This research includes a literature review, a quantitative survey, and a qualitative component consisting of the written feedback of six university students. The results of the research show that despite the multitude of challenges students and teachers alike have faced, the benefits of distance education outweigh the disadvantages, with further pedagogic development mitigating challenges in the future. The literature review also revealed that faculty staff are often in need of further training, as many teachers are still not prepared for using online videoconference and content-management platforms. The quantitative online survey indicates that the surveyed university students rated BigBlueButton most favourably among the platforms included in the survey. The results of the qualitative component reveal that the students were generally satisfied with how the online lectures were being held, although some difficulties were encountered. The future of sustainable education is in creating an easily applicable and versatile learning suite (including materials, methods, etc.) that can be flexibly used in any region of the world, regardless of infrastructure.

Author Contributions

C.S.-L. and J.D.A.W.; methodology, C.S.-L. and J.D.A.W.; resources, C.S.-L. and J.D.A.W.; data curation, C.S.-L. and J.D.A.W.; writing—original draft preparation, C.S.-L.; writing—review and editing, C.S.-L. and J.D.A.W.; visualization, C.S.-L. and J.D.A.W.; supervision, C.S.-L.; project administration, C.S.-L.; funding acquisition, C.S.-L. All authors have read and agreed to the published version of the manuscript.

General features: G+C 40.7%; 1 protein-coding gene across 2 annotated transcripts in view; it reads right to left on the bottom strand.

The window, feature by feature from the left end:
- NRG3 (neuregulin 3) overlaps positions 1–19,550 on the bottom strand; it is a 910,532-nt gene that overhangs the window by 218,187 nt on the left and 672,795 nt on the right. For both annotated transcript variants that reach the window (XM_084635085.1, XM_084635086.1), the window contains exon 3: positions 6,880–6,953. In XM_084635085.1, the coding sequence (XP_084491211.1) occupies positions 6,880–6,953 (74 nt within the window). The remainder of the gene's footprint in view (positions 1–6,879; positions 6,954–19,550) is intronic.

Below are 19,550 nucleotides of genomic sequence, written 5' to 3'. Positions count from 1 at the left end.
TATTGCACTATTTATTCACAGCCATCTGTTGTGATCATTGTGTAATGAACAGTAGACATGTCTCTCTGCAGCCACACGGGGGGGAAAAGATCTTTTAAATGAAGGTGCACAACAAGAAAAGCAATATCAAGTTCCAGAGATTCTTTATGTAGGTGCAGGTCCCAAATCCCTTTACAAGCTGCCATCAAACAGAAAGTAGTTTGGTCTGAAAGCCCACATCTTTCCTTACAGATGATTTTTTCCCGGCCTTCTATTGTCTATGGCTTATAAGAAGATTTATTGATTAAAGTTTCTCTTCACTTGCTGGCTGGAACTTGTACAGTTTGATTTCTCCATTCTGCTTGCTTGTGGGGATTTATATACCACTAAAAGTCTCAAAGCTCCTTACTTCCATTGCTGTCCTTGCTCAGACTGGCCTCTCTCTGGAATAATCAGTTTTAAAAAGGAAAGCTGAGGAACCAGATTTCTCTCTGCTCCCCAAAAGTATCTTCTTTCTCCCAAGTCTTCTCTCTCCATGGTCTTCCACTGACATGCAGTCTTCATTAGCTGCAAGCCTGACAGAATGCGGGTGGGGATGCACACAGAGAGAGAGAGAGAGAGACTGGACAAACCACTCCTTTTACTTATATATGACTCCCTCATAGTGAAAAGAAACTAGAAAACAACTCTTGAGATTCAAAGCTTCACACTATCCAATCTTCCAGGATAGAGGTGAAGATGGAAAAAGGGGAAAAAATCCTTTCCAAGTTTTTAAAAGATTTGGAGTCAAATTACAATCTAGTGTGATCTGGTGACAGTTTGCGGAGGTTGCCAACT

This research received no external funding.

Institutional Review Board Statement

Ethical review and approval were waived for this study, due to the quantitative and qualitative surveys being anonymous and voluntary.

Informed Consent Statement

Not applicable.

Data Availability Statement

The questionnaire was anonymous. The data used has been included in Section 3.


The authors wish to thank the following students of the University of Pannonia for their invaluable assistance in coordinating the surveys and collecting the responses: Anna Dömötör, Ádám Gredics, Gergely Hegyi, Dávid Réthalmi, and Krisztián Zoltán Szabó.

Conflicts of Interest

The authors declare no conflict of interest.

Appendix A

Table A1. Summary table of selected publications.
Table A1. Summary table of selected publications.
PublicationKey WordsMain Purpose
Adinolfi and Giancotti, 2021 [32]business education; knowledge management; pandemic; change management; virtual project-based learningThe post-pandemic reorientation of a master’s training program in leadership and change management is explored.
Biasutti et al., 2021 [18]professional development; teacher education; migrant integration; intercultural educationThe professional development of teachers participating in a development project is analysed. The objective of the project was the development of intercultural education, and the analysis was to determine the effects of participation in this program. Intercultural education enables the successful integration of children with an international background.